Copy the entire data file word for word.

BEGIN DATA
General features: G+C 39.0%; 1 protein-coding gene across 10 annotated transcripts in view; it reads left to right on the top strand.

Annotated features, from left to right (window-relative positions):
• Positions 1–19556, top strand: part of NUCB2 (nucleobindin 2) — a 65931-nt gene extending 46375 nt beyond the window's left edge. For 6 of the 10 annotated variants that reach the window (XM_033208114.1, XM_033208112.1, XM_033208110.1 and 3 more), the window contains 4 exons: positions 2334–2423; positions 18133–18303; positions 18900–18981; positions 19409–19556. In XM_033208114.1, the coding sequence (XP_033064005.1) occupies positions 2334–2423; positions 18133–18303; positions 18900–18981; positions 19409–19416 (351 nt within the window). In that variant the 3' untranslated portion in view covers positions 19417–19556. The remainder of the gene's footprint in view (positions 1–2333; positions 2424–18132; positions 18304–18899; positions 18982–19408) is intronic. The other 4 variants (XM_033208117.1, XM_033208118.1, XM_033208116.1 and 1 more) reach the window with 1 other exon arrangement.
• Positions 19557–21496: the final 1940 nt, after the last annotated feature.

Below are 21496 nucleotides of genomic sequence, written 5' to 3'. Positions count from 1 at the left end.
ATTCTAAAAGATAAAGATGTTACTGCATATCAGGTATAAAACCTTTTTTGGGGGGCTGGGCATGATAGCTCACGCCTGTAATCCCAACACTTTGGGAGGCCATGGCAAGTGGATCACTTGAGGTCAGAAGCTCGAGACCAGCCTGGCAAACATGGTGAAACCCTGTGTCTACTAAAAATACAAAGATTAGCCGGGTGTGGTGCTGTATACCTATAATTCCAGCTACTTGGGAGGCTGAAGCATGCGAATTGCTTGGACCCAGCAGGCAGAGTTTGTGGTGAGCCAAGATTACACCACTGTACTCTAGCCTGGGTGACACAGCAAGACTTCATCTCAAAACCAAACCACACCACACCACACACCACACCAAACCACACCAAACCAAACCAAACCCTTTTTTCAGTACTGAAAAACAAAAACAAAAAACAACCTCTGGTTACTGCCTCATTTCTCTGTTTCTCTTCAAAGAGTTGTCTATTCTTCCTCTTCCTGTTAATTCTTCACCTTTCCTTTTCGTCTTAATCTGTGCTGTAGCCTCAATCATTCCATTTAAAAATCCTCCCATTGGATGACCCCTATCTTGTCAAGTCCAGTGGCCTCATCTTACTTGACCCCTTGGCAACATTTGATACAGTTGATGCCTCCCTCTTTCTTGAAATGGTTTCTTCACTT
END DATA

General features: G+C 39.0%; 1 protein-coding gene across 10 annotated transcripts in view; it reads left to right on the top strand.

Annotated features, from left to right (window-relative positions):
• Positions 1–19556, top strand: part of NUCB2 (nucleobindin 2) — a 65931-nt gene extending 46375 nt beyond the window's left edge. For 6 of the 10 annotated variants that reach the window (XM_033208114.1, XM_033208112.1, XM_033208110.1 and 3 more), the window contains 4 exons: positions 2334–2423; positions 18133–18303; positions 18900–18981; positions 19409–19556. In XM_033208114.1, the coding sequence (XP_033064005.1) occupies positions 2334–2423; positions 18133–18303; positions 18900–18981; positions 19409–19416 (351 nt within the window). In that variant the 3' untranslated portion in view covers positions 19417–19556. The remainder of the gene's footprint in view (positions 1–2333; positions 2424–18132; positions 18304–18899; positions 18982–19408) is intronic. The other 4 variants (XM_033208117.1, XM_033208118.1, XM_033208116.1 and 1 more) reach the window with 1 other exon arrangement.
• Positions 19557–21496: the final 1940 nt, after the last annotated feature.

Below are 21496 nucleotides of genomic sequence, written 5' to 3'. Positions count from 1 at the left end.
ATTCTAAAAGATAAAGATGTTACTGCATATCAGGTATAAAACCTTTTTTGGGGGGCTGGGCATGATAGCTCACGCCTGTAATCCCAACACTTTGGGAGGCCATGGCAAGTGGATCACTTGAGGTCAGAAGCTCGAGACCAGCCTGGCAAACATGGTGAAACCCTGTGTCTACTAAAAATACAAAGATTAGCCGGGTGTGGTGCTGTATACCTATAATTCCAGCTACTTGGGAGGCTGAAGCATGCGAATTGCTTGGACCCAGCAGGCAGAGTTTGTGGTGAGCCAAGATTACACCACTGTACTCTAGCCTGGGTGACACAGCAAGACTTCATCTCAAAACCAAACCACACCACACCACACACCACACCAAACCACACCAAACCAAACCAAACCCTTTTTTCAGTACTGAAAAACAAAAACAAAAAACAACCTCTGGTTACTGCCTCATTTCTCTGTTTCTCTTCAAAGAGTTGTCTATTCTTCCTCTTCCTGTTAATTCTTCACCTTTCCTTTTCGTCTTAATCTGTGCTGTAGCCTCAATCATTCCATTTAAAAATCCTCCCATTGGATGACCCCTATCTTGTCAAGTCCAGTGGCCTCATCTTACTTGACCCCTTGGCAACATTTGATACAGTTGATGCCTCCCTCTTTCTTGAAATGGTTTCTTCACTT